One of the most remarkable things about EnduroGP World Champion, Steve Holcombe’s Beta RR 300 Racing is how standard it is. Just like any other Beta RR 300 Racing.
At the highest level in enduro racing we expect factory bikes to be a decent step away from their production model counterpart but that's not the case with Holcombe's Beta RR 300 Racing.
Can you imagine saying that about the world champion's bike from any other bike sport?
To find out just how close it is to standard we spoke to the man himself, Steve Holcombe. From top to toe of his RR 300 Steve ran us through the details and his own personal set-up in his own words…
Photo credit throughout: Andrea Belluschi
The backbone of my bike is obviously the frame which is standard, has standard geometry and is stock in every way except it isn’t off the production line but hand-made in the Beta factory.
That means it doesn’t have the steering lock but also that the frame receives one coat of paint rather than two for the production models – both those things save weight. My mechanic Luca then basically builds the bike up with standard parts onto that frame.
The engine is pretty much standard for 2018 with a standard gearbox. In 2017 we were running a pre-production version of the bike you can buy in 2018 but now the new bikes are out we’re pretty much the same.
I’m quite picky about how I like the power. I’m very much a bottom end to mid-range kinda rider but at the same time I don’t want to lose too much top end as a consequence. So to be fair to my engine guy in the factory, Frederico, he is spot-on with his engine building.
Beta use different mapping in the CDI to suit my preference for power and adjust the exhaust valve and compression ratio to match that need for strong low-to-mid power delivery.
One thing which is also different is we run quite a different needle in the carb to standard, just to get a better response in that initial part of the power delivery. We run a standard reed valve and standard exhaust.
In terms of gearing I use a different primary drive, 14-49 and they use the ZF aluminium sprocket on the rear.
The 300 RR Factory models get the FMF exhaust, which is different to the stock 300. I run the FMF back box off the 250 RR too. I didn’t believe it at first when they told me but it is a bit smaller in diameter and that gives it a bit more help up the top end of the power.
Reikon supply the handlebars and the bar bend is R119BK. That’s quite a low, flat bar but I had been running Renthal 999s previously and this Reikon bend is the closest to that. But this is obviously without the cross bar and that gives it just a little bit more flex which I quite like. We run Race Tech grips and I prefer quite a hard compound.
In the last two years I’ve run the bars quite far back but I’ve changed this year to run them further forward and I find that is easier to help me get over the front more. The reason for that is I was struggling a little bit in some corners to transfer my weight forward and moving the bars has helped.
Brakes and levers
As far as brake levers and master cylinders are concerned I’m really picky about where the lever position is clamped on the bar and where the biting point is for both clutch and brake lever.
I like my finger on the brake lever to go right in the groove and for that to be just in the right place. Plus I like the biting point for both to be quite close.
The Nissin brake system is, in my eyes, the best around. I’ve never had brake fade problems with the rear and the front is maybe more power than you really need to be fair. We’re running the standard Galfer discs and brake pads and I’m really happy with the brake systems.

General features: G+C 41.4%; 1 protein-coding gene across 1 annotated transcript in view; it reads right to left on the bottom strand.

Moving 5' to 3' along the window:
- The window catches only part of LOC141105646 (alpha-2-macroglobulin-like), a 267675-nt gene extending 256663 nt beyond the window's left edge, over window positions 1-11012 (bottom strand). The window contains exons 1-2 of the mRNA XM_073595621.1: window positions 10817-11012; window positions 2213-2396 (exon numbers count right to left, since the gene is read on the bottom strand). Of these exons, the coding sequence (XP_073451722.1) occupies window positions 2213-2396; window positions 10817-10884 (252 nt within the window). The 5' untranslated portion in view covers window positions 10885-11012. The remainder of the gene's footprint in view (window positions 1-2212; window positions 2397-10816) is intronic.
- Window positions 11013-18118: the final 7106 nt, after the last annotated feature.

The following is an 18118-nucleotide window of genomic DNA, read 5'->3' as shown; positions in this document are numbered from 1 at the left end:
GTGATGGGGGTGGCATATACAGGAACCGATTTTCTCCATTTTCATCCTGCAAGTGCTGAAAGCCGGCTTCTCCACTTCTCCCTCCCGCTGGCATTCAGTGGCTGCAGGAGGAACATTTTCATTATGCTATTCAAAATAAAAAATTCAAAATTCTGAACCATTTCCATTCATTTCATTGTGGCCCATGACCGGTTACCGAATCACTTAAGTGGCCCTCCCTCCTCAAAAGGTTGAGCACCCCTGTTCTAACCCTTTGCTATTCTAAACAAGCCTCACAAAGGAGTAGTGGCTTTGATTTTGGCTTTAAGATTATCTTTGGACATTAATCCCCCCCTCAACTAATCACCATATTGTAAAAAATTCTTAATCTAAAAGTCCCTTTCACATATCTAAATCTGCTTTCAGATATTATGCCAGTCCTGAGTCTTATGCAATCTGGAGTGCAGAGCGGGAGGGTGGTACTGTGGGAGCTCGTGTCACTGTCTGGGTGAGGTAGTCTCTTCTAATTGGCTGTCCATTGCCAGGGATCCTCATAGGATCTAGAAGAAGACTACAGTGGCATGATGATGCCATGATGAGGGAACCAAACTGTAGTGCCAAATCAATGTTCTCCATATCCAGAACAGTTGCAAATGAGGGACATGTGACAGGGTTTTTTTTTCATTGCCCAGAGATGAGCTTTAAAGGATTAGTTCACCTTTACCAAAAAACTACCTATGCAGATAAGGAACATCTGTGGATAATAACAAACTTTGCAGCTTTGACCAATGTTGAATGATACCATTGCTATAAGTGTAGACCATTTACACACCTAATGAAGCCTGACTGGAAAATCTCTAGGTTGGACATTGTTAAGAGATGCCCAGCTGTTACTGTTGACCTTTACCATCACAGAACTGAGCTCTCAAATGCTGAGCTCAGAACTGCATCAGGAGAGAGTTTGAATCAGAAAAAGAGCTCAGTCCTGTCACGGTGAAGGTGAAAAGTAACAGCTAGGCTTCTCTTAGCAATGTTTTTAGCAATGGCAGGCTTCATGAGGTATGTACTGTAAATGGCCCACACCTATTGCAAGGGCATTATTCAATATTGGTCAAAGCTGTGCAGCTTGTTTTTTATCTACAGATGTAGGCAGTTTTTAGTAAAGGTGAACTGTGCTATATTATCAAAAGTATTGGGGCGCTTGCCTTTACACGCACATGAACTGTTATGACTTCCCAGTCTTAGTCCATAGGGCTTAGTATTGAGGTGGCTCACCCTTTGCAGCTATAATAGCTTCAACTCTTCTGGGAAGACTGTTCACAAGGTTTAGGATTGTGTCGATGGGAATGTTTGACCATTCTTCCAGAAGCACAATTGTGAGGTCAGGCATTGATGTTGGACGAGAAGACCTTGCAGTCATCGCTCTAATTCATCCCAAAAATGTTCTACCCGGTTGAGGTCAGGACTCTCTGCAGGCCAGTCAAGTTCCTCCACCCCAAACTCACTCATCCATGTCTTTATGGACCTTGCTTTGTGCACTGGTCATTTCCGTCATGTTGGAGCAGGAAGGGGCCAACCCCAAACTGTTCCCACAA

GECO supply some parts to the Beta team including the more rigid triple clamps for the forks plus the longer and stronger rear brake lever. I run my rear lever quite high and the Geco part has a little step ion it which makes it even higher.
Luca, my mechanic, has a fun job regularly filing the brake lever and the footpegs to keep them really sharp too!
They also run a Geco master cylinder covers and a rear brake caliper mount which helps with its own spacer to strengthen the rear brake power.
I’ve started running the Race Tech gear lever this year after two years running the standard one. I tried it out of interest really and found I liked the shorter one because I don’t have to reach quite so far to change gear.
Metzeler supply tyres and mousses to the Beta Racing team (as opposed to Michelin on the standard machines) and Excel supply the rims to my bike.
What surprises everyone is that we do run standard suspension – and I’m not just saying that to keep everyone happy. Obviously I change the springs in the forks and shock to suit my setting and weight.
We have spent quite a bit of time this year testing in Corsica to make sure we are pretty dialled with the setting. We have tried lots of different things with the shock but ultimately always wound back to near standard.
In the last years I’ve pretty much just gone along with the setting being ‘good’ but I wanted to make sure we were more than happy with it.
We haven’t changed it a lot in the fork or the shock because I found a pretty good setting last year – which derived from my Finland setting. I tried the setting after the Finland GP and really liked it (in other conditions) and just changed it a little bit to suit.
Steve Holcombe’s bike surprised us. We knew somethings were basically the same as the RR 300 Racing you can buy from a dealer but we weren’t expecting it to be that close. Sure, there are differences but a lot of it is about making the bike work best for Steve’s personal set-up – the kind of changes we all like to make to our own bikes.
In the end if you’re happy with your bike you’ll ride well and ultimately, it always boils down to the rider.
Jon PearsonEnduro21 Editor and Bike Testerjon.email@example.com